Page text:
Kern sighed. “If you make it back to Vonde it’ll be both our necks.” He looked around nervously. “I guess I’m hoping you’ll find the right time to slip away before it comes to that.”

For a moment, Sparr’s anger surged. Once again, the perverse order on Kaybe was placing him into an untenable situation. If he served the Origin as required, he would return to the temple in Vonde, where he would, as Kern put it, ‘wake up dead’. However, as he thought on it further, he realized the guard captain’s revelation presented an opportunity. Sparr was already planning to slip free from the pilgrimage, either upon arriving in Shong, or before the caravan returned. Kern would make a powerful ally in such an escape.

“I see,” Sparr said. He let the words hang in the air. The more Kern thought that fleeing the caravan would be dangerous or inconvenient to Sparr, the more likely he would be to help. “You don’t think Liette can change his mind?”

“No,” Kern said, grimly. “She’ll know what’s happened, but not before. Anyway,” he continued, “don’t think she’ll stick her neck out for you.”

Sparr already knew as much. “Fuck!” he swore. “I’m temple property. I can’t just wander off.”

The guard captain thought on it for a moment before replying. “Look,” he said, “Shong is a bustling place. If I say you got caught up in some sort of trouble, Liette will have to believe me, and I can tell the Governor that I took care of you.”

It was just the sort of offer that Sparr had hoped for, although he tried not to show it. “Fuck,” he repeated. Again, Sparr dragged the moment out. “Well, I guess I should thank you. For telling me, I mean.”

Kern shook his head. “I’m sorry Alain,” he said. “Listen, when we get to Shong, we’ll figure something out. That’s the best I can do.” The man stood, shrugged, and left, leaving Sparr alone in the dark.

There seemed little else to learn in the hulk of the airship. In fact, its exploration had raised more questions than answers. Sparr was no closer to learning what had befallen the original colonists. It was clear they had thrived for a time. Setting up a fabrication site was an iterative process. To create the mid-range flyer, the colonists first would have to locate and extract minerals, create buildings, power plants, robotics, smaller machines, and finally the flyer. Agriculture, dwellings, safety, and communications certainly would have been higher priority. Sparr had witnessed evidence of decades of progress, but discovered no clue why that progress had been abandoned.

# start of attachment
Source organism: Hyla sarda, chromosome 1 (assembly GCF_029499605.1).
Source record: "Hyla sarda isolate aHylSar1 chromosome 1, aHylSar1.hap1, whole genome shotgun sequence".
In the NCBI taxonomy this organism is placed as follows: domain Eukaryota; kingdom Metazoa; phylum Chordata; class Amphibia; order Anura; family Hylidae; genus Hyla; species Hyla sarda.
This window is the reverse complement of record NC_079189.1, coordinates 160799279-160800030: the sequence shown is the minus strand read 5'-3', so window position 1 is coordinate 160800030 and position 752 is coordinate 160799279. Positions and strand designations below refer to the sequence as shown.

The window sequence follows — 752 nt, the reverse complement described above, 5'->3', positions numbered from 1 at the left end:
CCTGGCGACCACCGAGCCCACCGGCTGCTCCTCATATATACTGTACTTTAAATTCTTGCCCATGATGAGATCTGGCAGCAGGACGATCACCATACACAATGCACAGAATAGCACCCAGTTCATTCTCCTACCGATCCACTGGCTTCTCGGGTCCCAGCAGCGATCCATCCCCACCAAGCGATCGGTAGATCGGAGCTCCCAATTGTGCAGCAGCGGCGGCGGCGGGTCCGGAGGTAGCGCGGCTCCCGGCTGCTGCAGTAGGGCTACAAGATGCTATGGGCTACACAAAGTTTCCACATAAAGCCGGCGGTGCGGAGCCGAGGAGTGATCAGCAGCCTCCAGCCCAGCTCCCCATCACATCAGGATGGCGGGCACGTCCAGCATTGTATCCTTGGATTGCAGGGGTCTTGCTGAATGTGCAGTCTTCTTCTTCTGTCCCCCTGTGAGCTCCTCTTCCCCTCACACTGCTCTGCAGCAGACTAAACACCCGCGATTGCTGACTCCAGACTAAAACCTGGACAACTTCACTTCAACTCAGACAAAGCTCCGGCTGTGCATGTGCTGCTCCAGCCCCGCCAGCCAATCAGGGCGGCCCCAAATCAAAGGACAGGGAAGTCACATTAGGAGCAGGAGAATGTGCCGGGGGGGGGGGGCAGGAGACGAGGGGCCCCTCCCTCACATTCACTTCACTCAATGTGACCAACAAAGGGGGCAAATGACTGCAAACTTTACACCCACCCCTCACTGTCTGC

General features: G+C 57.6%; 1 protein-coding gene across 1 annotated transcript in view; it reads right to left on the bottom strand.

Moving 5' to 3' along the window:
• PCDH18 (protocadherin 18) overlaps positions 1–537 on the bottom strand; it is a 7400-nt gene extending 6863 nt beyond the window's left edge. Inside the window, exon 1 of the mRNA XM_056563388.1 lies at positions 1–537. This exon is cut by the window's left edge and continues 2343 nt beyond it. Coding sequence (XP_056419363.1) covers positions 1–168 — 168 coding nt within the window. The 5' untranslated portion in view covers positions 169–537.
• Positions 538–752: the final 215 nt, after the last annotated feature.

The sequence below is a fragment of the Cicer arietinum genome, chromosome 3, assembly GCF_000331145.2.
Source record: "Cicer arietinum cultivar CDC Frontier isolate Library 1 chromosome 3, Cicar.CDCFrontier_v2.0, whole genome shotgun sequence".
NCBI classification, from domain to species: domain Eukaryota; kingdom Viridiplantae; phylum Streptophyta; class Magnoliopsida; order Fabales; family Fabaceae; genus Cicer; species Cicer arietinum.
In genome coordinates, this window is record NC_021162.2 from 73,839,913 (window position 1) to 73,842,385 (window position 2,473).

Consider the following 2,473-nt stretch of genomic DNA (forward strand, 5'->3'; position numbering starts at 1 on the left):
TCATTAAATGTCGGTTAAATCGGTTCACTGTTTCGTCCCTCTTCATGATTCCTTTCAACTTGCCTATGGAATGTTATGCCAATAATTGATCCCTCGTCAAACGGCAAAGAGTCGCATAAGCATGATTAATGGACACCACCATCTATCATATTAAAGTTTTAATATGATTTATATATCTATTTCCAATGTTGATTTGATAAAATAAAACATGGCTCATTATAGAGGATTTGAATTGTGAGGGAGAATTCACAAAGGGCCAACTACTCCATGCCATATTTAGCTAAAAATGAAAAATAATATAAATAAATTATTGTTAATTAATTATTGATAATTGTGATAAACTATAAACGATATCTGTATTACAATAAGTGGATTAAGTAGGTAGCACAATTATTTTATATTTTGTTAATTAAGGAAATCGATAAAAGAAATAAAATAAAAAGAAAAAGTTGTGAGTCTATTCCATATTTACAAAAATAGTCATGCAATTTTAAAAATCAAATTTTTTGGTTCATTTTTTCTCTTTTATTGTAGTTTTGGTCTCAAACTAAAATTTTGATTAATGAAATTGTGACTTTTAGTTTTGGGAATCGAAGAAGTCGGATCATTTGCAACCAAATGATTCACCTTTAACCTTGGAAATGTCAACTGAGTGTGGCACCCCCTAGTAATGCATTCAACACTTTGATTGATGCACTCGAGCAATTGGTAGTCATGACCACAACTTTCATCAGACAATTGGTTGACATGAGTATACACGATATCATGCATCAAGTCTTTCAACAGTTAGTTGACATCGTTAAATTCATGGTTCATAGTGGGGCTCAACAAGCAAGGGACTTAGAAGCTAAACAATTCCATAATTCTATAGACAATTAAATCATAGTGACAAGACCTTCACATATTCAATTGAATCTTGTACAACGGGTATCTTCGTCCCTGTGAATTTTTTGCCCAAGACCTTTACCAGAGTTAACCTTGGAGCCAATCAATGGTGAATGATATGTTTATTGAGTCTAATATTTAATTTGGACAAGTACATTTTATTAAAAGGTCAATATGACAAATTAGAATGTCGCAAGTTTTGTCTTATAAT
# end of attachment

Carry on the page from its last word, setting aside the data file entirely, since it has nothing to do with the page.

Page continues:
***

The airship had given Sparr a single artifact to consider. The outskirts of Shong, in comparison, were more like a curio shop overflowing with trinkets.

The approach to the city at first brought near-imperceptible changes. More foot traffic was evident, as well as a few more carts and wagons. The countryside changed as well. Here the road pressed close to the ridge, itself rockier and more imposing than those Sparr had observed during his landing. The plains they had skirted for the past week turned into soft hills, either left untouched, or planted with unfamiliar fruit trees. Drian, flushed with excitement, darted to one such tree, returning with a round, yellow fruit with a delicate, almost transparent skin. He and Sparr cautiously tasted the fruit, which reminded him of lychee.

“Don’t eat the pit,” Lord Toph called from the wagon. “It will give you the runs for a week!”

As the day drew on, the changes became more pronounced. Stalls selling fruit, steamed shellfish, or jugs of wine began to appear along the road. Crafts were also available, especially textiles. One woman woman’s stand was topped with a series of poles which she draped with a dazzling selection of fabrics, the quality of which rivaled that of the Origin priestesses. Others called out the merits of their baskets, shoes, glass, or metalwork.

It was the last of these that most drew Sparr’s interest. So far, with the exception of a pair of fine swords that he and Efreem had fought with in the Vonde arena, he had seen little evidence of skilled metalwork. Metal weapons appeared mostly to be fashioned from flattened scraps of various sizes. Even the short swords that the Governor’s guards carried were scarcely finer, just more carefully sharpened.

The metalwork he saw now seemed more advanced. Clasps, buttons, and hooks competed with more decorative objects such as pins, tiny spoons, and rings. Most were highly polished, glittering even in the modest light of Kaybe’s star. Whatever metal was used in their construction, it must be local.

The caravan stopped for a break shortly after passing through the first town, really little more than a wide spot in the road with a greater concentration of stalls and shops. As the draybeasts munched on their fodder, Liette gathered the pilgrims.

“We’re almost to our first view of Shong,” she said, her face lit with excitement. “You’ll never forget it, I promise.” The circle of pilgrims pressed in. “We won’t be able to stop there, it’s too crowded, but you’ll still get a splendid view. We’ll discuss more as a group at tonight’s lesson.”